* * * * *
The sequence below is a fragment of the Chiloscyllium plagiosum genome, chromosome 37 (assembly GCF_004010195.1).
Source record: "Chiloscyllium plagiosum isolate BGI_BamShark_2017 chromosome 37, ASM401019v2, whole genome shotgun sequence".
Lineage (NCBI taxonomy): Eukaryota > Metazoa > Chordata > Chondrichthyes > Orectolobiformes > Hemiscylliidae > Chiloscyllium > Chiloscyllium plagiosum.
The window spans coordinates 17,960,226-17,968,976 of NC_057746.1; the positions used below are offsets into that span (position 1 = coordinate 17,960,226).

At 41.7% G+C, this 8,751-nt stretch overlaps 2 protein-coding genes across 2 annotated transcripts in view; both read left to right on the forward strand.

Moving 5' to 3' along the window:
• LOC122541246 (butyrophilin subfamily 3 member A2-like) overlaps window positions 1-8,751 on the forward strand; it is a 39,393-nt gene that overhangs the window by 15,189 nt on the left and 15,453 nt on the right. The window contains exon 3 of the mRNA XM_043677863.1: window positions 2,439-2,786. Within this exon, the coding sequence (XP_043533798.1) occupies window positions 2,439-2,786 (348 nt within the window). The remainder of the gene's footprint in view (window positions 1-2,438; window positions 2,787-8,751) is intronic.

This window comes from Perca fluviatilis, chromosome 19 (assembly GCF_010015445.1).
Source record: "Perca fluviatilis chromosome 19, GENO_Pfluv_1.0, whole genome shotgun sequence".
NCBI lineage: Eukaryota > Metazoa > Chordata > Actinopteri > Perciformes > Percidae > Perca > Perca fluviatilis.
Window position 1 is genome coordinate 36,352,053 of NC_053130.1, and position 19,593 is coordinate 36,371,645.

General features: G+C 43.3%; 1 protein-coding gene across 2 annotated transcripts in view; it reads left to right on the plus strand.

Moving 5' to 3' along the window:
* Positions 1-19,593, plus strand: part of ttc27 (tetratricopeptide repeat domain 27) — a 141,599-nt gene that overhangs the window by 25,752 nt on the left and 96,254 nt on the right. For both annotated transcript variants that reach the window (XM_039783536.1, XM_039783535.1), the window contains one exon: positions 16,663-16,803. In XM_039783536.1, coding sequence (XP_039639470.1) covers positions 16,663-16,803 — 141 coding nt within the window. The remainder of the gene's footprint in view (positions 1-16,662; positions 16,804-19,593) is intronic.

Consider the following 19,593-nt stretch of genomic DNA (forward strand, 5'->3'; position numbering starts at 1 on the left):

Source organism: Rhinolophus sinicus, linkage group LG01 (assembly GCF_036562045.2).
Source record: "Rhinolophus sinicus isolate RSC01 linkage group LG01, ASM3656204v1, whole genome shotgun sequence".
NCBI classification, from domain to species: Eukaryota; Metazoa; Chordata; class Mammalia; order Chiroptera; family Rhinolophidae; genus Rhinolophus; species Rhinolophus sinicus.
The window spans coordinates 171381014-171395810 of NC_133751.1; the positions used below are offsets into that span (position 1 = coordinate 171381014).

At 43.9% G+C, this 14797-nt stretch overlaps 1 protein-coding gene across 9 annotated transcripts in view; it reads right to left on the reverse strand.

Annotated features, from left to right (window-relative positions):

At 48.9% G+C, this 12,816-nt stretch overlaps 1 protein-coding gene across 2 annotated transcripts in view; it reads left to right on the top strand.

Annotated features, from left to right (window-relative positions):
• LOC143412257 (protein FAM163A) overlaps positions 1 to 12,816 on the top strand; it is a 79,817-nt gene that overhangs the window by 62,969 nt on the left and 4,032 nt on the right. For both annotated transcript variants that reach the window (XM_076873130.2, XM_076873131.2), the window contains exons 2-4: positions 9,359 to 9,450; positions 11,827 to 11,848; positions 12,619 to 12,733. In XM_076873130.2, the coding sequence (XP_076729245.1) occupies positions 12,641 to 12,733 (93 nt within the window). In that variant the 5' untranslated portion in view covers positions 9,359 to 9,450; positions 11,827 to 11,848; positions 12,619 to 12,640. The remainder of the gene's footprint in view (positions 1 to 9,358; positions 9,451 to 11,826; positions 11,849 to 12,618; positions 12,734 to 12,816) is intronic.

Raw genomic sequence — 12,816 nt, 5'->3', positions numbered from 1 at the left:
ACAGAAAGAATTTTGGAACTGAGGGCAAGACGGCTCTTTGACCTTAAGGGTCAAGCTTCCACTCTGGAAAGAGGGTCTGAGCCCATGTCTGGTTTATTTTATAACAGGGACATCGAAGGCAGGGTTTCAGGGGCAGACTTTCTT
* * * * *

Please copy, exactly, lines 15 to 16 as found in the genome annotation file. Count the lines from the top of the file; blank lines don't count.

Consider the following 19,593-nt stretch of genomic DNA (forward strand, 5'->3'; position numbering starts at 1 on the left):

Source organism: Rhinolophus sinicus, linkage group LG01 (assembly GCF_036562045.2).